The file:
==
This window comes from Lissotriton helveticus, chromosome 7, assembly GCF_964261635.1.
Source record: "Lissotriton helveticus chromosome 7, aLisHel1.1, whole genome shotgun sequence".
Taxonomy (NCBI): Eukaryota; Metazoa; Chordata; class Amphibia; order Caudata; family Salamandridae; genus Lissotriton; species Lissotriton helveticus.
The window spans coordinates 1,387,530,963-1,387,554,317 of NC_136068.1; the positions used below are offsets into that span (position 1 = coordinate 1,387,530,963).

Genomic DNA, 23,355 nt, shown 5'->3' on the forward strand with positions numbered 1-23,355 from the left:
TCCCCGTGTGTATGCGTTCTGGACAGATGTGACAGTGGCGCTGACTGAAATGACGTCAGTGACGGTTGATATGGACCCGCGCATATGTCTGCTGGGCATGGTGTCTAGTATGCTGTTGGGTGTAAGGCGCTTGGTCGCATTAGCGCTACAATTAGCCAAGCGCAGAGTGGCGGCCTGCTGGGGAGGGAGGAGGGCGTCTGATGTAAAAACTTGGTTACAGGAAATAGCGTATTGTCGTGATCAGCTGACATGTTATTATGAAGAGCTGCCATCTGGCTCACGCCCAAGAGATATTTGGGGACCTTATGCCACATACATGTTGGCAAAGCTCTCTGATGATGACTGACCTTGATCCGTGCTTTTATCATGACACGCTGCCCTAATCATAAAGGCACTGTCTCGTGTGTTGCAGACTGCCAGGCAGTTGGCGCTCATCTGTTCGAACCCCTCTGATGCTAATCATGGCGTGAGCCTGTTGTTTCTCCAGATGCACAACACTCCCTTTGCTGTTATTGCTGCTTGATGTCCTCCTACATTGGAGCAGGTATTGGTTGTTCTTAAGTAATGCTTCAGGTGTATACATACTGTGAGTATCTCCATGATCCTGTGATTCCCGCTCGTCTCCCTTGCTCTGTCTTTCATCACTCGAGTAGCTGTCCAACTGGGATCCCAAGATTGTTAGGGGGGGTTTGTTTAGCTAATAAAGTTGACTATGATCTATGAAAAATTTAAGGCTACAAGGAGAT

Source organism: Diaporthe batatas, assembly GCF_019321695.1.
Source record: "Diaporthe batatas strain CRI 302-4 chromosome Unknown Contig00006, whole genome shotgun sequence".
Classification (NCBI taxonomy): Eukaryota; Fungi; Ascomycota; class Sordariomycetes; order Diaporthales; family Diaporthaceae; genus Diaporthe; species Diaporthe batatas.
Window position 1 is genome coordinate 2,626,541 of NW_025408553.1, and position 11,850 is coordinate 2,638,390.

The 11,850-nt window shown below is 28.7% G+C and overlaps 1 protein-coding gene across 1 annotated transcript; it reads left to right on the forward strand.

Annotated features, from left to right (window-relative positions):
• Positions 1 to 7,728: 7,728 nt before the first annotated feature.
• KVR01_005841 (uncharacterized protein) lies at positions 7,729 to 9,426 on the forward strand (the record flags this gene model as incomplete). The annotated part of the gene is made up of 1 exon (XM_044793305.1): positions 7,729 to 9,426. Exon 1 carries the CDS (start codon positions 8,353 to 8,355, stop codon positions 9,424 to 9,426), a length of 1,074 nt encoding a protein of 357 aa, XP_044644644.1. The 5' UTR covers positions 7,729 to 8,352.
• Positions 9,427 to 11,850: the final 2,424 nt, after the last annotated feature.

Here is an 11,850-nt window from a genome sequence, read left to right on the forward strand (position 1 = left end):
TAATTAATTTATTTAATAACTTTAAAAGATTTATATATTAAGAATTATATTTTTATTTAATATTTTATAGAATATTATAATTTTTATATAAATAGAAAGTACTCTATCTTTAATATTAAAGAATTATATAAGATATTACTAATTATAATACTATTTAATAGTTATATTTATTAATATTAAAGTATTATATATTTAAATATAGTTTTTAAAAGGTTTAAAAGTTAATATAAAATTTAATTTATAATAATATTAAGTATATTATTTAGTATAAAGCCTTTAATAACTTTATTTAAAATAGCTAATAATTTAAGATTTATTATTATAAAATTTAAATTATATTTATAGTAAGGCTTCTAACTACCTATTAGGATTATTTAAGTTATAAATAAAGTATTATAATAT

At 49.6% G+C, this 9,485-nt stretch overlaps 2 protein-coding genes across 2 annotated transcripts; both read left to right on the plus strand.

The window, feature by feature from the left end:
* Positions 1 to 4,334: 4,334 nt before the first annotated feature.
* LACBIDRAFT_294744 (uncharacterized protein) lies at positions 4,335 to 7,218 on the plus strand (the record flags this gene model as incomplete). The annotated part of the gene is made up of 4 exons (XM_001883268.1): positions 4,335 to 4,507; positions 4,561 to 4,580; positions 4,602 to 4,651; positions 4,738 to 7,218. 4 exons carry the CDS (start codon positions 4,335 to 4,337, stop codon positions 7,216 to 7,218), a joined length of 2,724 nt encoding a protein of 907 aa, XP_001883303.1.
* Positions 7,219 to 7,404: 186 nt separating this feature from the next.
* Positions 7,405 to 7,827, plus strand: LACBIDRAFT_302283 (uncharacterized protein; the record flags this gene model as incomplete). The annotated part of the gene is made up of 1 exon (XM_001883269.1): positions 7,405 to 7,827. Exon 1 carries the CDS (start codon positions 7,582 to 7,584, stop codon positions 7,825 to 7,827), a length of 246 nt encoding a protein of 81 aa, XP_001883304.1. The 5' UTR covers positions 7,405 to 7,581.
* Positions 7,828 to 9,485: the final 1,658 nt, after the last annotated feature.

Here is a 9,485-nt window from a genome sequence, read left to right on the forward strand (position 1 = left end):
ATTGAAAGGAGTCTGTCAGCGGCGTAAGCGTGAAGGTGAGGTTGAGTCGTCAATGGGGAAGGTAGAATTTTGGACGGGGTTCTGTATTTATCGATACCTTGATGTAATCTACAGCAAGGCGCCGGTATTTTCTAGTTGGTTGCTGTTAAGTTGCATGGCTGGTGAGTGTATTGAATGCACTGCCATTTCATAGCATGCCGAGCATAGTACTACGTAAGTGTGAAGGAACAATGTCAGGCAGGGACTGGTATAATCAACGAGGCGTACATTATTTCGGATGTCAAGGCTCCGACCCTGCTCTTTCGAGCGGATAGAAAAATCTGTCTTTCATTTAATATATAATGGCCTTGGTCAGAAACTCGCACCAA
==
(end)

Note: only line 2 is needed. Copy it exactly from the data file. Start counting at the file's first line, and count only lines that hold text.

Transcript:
Source record: "Lissotriton helveticus chromosome 7, aLisHel1.1, whole genome shotgun sequence".